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Financial Crisis and Financial Illiteracy

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Financial illiteracy is the lack in the ability to understand finance and apply the knowledge into real lives. People who are financial literate possess a set of skills and knowledge that enables them to make wise financial decisions through their understanding of finance. Whereas, financial illiterates have poor wealth management skills, they often overdraw their checking accounts, are late in credit card payments and pay a lot of credit card fees. Many of them even do not have emergency funds, thus they are more vulnerable to hard times in life, such as unemployment.

A substantial proportion of the general public in the United States, especially young people, is ignorant of finance. According to the article in the Economist, "Getting it Right on the Money", four in ten American credit card holders do not pay the entire amount due every month on the credit cart they have, "despite the punitive interest rates charged by credit-card companies". Moreover, nearly one-third of them claimed that they do not know the interest rate applied to their accounts. In another article, "Millennials Struggle with Financial Literacy", the author pointed out that youngsters in U.S. hold an average debt of about $45,000, which includes everything from car loans to credit card debts to student loans to mortgages, according to a PNC financial independence survey released in March, 2012.

High level of financial illiteracy is a major cause of the current global recession. The whole society's economic slump was deepened due to the housing crisis, people's low savings rate and poor retirement planning. Austan Goolsbee, who formerly served as the Chairman of the White House Council of Economic Advisers, explained how financial illiteracy is related to the current financial crisis. He said that as "some of the restrictions that financial institutions had in offering financial products to consumers" was taken away, a lot of people "with limited financial literacy" got into extremely complicated mortgages. When those people cannot payback, the magnifications of the housing crisis essentially caused the worst economic recession.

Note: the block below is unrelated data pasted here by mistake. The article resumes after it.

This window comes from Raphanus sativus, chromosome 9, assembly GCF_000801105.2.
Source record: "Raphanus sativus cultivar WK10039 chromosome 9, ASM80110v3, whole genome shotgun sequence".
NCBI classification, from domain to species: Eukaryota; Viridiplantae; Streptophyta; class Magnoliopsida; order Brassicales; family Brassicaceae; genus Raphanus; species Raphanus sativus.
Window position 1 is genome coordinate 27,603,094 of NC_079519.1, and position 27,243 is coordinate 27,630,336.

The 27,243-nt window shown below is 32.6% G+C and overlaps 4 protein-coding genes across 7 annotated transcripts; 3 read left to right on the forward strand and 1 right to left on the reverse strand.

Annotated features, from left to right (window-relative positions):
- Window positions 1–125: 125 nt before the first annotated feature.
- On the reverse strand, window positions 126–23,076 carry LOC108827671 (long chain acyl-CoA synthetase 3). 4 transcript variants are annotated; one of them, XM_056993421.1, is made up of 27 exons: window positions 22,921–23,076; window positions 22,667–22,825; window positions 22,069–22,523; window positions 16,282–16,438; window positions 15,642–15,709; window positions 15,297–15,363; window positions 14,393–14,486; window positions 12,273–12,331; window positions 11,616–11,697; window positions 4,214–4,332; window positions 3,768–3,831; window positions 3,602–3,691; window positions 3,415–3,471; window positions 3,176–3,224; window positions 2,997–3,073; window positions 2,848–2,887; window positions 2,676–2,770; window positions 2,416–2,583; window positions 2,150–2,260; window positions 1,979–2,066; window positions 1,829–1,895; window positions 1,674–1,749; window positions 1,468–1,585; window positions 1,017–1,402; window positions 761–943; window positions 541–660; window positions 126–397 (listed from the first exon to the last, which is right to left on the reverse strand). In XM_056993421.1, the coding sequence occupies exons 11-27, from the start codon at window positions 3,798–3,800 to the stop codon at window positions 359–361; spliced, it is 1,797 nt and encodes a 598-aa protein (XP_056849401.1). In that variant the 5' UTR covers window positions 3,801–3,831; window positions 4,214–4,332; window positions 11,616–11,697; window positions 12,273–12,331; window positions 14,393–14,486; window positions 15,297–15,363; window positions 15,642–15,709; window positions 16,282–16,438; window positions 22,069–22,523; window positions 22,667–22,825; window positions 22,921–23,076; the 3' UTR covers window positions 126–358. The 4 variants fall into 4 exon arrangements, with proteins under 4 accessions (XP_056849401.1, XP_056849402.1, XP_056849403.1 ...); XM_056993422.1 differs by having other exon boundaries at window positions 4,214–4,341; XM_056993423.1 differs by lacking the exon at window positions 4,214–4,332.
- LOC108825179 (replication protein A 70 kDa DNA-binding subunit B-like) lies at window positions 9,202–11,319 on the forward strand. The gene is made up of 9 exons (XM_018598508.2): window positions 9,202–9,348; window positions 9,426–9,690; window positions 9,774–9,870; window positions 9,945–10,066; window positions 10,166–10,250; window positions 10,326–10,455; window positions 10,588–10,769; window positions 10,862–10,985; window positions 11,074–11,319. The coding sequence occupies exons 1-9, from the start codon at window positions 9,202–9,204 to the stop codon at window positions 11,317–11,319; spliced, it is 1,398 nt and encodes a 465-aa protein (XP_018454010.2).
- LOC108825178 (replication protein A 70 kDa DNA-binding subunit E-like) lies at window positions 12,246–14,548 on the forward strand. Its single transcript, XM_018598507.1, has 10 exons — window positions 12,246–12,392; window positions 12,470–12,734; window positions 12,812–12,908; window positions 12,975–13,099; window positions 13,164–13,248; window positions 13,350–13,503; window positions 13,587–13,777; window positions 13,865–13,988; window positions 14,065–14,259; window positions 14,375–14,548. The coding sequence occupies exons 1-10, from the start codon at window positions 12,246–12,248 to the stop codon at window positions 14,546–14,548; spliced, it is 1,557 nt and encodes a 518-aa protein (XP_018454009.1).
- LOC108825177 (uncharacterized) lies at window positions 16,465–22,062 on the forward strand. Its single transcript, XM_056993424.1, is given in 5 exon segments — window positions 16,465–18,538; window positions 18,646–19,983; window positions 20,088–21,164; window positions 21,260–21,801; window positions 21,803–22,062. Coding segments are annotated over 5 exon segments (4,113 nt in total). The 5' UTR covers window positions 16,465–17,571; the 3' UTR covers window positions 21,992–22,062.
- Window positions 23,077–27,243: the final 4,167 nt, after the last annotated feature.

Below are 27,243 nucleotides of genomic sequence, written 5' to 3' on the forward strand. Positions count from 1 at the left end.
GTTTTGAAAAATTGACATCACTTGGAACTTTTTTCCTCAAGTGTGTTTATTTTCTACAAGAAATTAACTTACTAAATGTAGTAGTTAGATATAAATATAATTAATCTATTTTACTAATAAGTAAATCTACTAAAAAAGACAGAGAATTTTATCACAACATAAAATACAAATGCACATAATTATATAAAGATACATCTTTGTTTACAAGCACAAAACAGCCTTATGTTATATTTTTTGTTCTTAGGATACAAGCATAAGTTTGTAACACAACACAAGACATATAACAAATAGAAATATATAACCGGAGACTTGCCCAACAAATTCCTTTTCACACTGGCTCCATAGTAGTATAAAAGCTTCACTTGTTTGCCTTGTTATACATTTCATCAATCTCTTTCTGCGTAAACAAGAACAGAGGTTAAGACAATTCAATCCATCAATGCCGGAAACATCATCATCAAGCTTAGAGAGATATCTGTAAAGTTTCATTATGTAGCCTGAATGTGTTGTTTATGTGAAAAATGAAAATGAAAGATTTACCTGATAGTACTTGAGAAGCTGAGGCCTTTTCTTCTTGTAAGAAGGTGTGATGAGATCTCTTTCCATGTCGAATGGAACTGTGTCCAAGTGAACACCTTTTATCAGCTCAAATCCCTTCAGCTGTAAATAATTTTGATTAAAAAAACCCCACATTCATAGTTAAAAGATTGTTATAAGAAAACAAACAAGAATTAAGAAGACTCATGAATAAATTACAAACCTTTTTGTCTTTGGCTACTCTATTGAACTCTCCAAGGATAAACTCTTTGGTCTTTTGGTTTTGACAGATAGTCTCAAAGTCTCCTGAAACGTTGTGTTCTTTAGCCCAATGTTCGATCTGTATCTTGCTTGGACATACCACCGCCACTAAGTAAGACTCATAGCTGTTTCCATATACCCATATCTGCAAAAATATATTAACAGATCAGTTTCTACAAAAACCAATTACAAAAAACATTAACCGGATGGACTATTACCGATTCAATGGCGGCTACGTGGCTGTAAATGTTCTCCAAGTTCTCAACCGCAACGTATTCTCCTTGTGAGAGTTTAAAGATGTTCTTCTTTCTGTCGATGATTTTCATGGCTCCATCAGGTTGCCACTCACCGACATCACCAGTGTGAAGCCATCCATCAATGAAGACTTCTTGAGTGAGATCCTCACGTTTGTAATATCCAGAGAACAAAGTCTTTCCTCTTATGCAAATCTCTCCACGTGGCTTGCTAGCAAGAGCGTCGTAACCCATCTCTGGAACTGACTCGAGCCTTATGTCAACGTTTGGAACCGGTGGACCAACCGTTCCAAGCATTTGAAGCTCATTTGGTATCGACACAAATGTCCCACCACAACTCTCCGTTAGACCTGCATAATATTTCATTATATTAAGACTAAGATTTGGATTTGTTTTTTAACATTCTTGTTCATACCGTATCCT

Improving financial literacy is beneficial for people's lives and helps the build a stable economy. Having adequate financial knowledge motivates people to accumulate higher savings, be more responsible and prudent with borrowing, and be more capable of making wise allocations of personal financial resources.

Due to the growing concern of this issue, the U.S. government invested huge efforts over the years in helping to improve American's financial literacy. A list of government-established organizations and programs are introduced in details in the following paragraphs.

Consumer Financial Protection Bureau (CFPB) was created in 2011 in response to the mortgage meltdown. The bureau's main responsibility is to educate consumers to protect themselves from abusive financial practices, and provide the public with the information they need to make the financial decisions they believe are the best. The bureau offers online study tools such as blog, videos and Newsroom, and programs including advices on how to submit a credit card complaint, and get mortgage help.

Commodity Futures Trading Commission (CFTC) is established to protect investors from any fraud in the commodity futures and options markets. On its own website, there is a consumer protection section and education center. People could gain knowledge about the U.S. futures markets and types of fraud in the marketplace, and seek guidance on how to file complaints or send in tips regarding suspicious activities.

The U.S. government also formed the Federal Reserve Education, which offers a variety of information and programs for consumers interested in learning about financial markets, and personal financial planning. It has a number of programs, such as Money Connection, Teacher Workshops, Bank Tours and Lobby Exhibits, and The LifeSmarts Program. Its target audiences are primarily the consumers, students, and teachers.

The Federal Deposit Insurance Corporation (FDIC) is offering a program called "Money Smart" since 2001. According to the FDIC official website, Money Smart "is a comprehensive financial education curriculum designed to help low and moderate-income individuals outside the financial mainstream enhance their financial skills and create positive banking relationships." The "Money Smart" training materials are all free of charge and easily accessible through the internet.

The President's Advisory Council on Financial Literacy was established on January 22nd, 2008. It is operating under the guidance of the U.S. Treasury Department and specifically charged to assist the American people in understanding and addressing financial matters. Its audience is the general public, specifically targeted at consumers, providers of financial education and business leaders. Some programs it provides are National Financial Literacy Challenge, and MoneyMath: Lessons for Life curriculum.

The U.S Treasury also launched the Financial Literacy Education

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